They are indeed confusing and that’s why we launched 401k Tutor. The investment options in your 401k are primarily mutual funds that invest in different asset classes. You can think of an asset class as a uniform type of investment or an investment category. The major asset classes found in most 401k plans are basically domestic stock, domestic bond, international, and money market funds. Within stocks and bonds there are several sub categories. Some 401k plans offer one fund that broadly invests in each of the 4 asset classes above while other 401k plans offer a higher number of funds that include those broad categories as well as many subcategories. For stocks, there are funds that invest only in big companies; they are often referred to as Large Capitalization stocks or Large Cap for short. There are also funds that invest in medium sized companies (midcap stocks) and small companies (small cap stocks). There are also funds that invest in real estate via what is called a real estate investment trust or REIT for short. For bonds, there are funds that invest in US government bonds, also known as Treasury Bonds. There are also funds that invest in corporate bonds. For international funds, there are those funds that invest in developed markets -mature western economies - like those in Western Europe for example, and those that invest in Emerging markets – fast growing but often smaller economies.

What happens to my 401k when I leave my current employer?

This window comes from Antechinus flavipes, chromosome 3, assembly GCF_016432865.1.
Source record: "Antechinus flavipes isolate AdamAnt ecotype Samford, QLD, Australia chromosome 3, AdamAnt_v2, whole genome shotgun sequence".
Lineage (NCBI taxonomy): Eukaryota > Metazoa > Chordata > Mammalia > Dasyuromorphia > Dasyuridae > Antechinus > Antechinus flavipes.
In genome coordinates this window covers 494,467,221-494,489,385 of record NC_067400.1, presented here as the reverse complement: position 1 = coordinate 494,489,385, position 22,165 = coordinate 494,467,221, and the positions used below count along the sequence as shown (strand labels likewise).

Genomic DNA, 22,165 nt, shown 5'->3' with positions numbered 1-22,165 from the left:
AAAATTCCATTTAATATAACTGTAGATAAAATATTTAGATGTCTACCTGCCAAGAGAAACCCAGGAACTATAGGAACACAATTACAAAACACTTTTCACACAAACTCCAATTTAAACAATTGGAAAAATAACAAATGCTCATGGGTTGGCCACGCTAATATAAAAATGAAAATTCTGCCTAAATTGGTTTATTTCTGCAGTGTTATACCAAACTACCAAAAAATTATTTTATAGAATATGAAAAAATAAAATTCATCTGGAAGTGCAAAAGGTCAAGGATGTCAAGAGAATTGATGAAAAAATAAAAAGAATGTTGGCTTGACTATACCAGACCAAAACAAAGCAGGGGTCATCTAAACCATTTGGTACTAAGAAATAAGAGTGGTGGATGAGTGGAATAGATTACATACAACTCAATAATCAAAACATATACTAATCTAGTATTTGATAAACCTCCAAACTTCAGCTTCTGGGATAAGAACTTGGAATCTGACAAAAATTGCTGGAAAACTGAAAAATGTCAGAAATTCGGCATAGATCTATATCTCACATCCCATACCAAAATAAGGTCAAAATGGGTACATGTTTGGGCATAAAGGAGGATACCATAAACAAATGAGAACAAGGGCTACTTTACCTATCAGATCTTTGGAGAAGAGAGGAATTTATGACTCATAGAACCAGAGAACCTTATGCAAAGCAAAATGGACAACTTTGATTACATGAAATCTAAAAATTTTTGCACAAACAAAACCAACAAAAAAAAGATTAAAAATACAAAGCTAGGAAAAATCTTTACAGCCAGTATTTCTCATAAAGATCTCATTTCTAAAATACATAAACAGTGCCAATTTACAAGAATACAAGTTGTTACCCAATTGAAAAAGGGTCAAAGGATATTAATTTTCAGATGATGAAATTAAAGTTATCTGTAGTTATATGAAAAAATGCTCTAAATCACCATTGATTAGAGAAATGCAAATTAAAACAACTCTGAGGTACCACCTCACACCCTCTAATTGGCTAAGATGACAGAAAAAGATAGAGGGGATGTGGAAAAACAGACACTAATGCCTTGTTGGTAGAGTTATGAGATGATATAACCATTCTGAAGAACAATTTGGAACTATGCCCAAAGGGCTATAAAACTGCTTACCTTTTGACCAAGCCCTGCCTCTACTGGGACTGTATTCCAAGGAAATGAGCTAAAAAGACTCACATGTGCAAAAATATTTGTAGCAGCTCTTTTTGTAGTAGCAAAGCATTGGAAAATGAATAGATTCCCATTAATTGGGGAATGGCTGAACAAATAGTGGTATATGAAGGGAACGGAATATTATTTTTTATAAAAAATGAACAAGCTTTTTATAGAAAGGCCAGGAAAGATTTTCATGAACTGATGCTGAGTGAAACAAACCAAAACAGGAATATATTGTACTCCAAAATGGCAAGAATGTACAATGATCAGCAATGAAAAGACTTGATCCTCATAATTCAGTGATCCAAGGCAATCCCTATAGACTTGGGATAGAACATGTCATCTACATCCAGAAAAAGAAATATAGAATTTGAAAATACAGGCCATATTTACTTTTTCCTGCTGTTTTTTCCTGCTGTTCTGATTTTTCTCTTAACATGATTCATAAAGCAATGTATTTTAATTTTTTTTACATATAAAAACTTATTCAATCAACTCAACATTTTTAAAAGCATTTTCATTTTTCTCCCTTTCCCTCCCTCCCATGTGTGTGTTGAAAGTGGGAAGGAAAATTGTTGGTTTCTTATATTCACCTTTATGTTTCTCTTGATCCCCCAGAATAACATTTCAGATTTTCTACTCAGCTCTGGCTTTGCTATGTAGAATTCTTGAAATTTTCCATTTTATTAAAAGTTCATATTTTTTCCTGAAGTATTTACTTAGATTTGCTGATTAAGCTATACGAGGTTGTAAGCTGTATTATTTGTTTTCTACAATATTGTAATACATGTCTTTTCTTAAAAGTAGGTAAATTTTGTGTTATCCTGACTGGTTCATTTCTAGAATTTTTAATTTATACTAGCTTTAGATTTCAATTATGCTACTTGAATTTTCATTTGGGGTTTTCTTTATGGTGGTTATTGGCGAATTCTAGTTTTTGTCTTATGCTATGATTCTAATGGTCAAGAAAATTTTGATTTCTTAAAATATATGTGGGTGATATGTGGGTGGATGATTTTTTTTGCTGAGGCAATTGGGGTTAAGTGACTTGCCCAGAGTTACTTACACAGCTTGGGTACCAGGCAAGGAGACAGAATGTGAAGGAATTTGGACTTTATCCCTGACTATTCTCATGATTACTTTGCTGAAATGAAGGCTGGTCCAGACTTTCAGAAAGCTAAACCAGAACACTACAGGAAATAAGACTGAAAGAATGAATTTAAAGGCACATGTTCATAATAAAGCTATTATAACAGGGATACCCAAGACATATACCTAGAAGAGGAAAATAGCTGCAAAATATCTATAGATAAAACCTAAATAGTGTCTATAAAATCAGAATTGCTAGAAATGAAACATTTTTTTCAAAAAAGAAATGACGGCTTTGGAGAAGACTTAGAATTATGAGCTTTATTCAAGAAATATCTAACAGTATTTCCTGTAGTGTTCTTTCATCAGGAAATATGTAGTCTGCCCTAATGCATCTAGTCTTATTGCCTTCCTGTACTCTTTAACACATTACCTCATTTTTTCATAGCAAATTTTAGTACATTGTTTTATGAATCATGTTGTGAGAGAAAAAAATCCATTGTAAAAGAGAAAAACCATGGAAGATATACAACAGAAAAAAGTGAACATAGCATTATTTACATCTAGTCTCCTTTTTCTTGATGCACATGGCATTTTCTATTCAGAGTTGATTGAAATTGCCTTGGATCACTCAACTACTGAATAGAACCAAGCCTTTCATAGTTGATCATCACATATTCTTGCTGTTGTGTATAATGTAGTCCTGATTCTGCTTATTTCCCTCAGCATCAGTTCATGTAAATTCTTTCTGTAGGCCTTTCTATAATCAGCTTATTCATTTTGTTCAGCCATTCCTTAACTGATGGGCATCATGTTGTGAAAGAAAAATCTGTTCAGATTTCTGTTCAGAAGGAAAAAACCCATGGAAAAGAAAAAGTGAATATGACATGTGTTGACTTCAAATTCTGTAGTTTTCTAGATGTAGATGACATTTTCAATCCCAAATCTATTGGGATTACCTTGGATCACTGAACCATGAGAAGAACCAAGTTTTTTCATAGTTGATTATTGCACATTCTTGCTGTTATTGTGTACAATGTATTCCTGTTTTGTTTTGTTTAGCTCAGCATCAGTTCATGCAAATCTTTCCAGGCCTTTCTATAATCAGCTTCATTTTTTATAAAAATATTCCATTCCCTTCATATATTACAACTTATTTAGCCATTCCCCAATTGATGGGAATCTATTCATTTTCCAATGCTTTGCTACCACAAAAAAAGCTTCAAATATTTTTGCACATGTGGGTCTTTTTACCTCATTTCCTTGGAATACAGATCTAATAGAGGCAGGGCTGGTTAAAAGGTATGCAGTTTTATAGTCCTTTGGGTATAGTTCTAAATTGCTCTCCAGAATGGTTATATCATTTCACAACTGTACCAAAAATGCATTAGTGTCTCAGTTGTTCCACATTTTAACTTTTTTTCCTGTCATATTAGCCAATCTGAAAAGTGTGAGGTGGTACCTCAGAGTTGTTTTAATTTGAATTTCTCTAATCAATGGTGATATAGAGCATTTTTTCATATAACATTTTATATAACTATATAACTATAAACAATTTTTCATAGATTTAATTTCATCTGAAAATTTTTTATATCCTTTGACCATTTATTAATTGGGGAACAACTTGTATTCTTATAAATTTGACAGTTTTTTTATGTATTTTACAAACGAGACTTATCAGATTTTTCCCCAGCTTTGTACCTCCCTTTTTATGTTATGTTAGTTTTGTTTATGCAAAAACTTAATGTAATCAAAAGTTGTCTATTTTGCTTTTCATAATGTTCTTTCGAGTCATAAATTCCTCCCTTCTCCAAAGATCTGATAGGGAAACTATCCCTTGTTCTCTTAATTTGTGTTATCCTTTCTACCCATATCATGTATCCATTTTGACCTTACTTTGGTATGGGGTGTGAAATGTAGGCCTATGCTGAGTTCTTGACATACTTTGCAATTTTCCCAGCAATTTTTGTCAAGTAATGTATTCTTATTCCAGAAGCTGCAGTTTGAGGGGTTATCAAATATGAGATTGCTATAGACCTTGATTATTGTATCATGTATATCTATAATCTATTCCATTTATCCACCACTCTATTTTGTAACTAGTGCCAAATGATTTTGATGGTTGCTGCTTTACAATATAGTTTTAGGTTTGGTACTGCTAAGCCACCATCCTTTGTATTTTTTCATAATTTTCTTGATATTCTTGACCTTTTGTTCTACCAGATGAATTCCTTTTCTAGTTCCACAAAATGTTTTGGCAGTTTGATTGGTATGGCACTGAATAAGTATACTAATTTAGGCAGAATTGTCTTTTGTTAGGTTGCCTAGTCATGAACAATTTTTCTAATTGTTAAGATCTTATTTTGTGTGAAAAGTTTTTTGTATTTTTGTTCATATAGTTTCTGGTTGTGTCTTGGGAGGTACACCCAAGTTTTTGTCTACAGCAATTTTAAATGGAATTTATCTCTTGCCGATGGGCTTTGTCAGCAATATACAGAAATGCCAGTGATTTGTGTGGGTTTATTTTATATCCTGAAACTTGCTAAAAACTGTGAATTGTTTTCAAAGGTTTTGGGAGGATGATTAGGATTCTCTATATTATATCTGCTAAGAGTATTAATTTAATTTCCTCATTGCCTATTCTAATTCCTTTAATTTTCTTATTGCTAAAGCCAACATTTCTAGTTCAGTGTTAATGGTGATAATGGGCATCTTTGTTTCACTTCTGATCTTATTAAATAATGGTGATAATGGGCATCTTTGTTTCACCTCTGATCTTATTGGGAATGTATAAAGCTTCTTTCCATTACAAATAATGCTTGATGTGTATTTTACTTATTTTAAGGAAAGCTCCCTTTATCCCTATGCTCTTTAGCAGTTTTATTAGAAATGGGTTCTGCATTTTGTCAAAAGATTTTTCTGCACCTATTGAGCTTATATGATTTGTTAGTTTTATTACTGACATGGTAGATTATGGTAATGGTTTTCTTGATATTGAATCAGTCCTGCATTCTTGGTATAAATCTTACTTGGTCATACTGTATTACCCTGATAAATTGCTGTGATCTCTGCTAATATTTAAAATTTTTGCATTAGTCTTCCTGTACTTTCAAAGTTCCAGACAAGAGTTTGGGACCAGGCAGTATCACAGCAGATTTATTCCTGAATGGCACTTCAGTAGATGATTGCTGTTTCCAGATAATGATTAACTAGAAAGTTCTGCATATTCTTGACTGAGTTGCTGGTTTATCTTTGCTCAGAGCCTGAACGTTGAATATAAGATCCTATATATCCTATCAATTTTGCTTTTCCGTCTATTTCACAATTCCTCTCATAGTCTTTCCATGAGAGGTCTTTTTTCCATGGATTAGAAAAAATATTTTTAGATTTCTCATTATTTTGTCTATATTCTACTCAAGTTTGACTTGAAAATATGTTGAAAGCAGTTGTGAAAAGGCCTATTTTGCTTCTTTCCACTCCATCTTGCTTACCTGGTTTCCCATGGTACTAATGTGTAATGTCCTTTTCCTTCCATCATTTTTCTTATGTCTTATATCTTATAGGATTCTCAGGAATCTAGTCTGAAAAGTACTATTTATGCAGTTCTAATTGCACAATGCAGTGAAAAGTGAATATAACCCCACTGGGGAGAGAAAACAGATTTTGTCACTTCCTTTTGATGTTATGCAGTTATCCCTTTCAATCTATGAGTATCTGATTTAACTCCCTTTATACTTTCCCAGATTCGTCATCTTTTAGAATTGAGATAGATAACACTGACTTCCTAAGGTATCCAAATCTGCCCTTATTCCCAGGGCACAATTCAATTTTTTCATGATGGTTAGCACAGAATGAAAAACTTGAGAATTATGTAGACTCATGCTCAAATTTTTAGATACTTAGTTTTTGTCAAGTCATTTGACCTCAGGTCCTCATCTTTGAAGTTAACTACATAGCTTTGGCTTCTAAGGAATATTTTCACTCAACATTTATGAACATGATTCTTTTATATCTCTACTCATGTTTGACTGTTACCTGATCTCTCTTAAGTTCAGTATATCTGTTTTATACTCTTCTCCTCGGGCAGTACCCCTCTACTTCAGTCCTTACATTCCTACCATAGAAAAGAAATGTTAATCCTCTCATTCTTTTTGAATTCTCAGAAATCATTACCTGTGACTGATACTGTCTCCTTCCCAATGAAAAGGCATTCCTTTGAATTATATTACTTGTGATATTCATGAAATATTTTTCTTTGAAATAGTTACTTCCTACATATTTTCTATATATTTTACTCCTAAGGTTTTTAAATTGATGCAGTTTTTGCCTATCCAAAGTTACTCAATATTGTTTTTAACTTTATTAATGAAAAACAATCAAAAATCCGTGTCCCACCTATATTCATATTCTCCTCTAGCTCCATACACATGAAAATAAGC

When you leave your current employer your options are to either leave it where it is, move it to your new employer’s 401k plan (if they offer one), or transfer it to an IRA. Some 401k plans automatically disburse the money to you if your balance is less than $5,000.

Advanced 401k– How to Invest & Rebalance

How should I allocate my 401k among the investment options in my plan?

Since your 401k is intended to be a retirement fund, one major determinant as to how you should allocate your 401k depends on how far away are you from retirement age. Investment options in your 401k vary from those with low risk of fluctuation like Treasury Bonds (but lower potential long term returns) to those with much higher risk of fluctuation like domestic and international stocks (but higher potential long term returns). So you should allocate more money to asset classes that offer a higher potential long term return the further away you are from retirement since any near term fluctuation will be offset by the higher potential returns over a long period of time. Alternatively, the closer you are to retirement you should allocate your 401k money to asset classes that are more stable in value since you do not have a long period of time to offset any potential fluctuation if it happens in the near term. The other important factor to keep in mind when allocating your 401k is your attitude towards risk of loss and your financial ability to withstand potential losses. The less risk you can, or are able to take, the higher your allocation should be to relatively safer, less fluctuating asset classes.

Why and when should I rebalance my 401k?

Once you choose your 401k allocation today there will be 2 main reasons why you should rebalance or adjust that allocation in the future. The first is that as you get closer to retirement your investment choices should reflect that reality. Second, markets move up and down and the allocation percentages you chose last year have likely changed today because the various asset classes have changed in valueand you maybe today over or under-allocated to particular asset class. You should take a look at your 401k asset allocation at least once a year.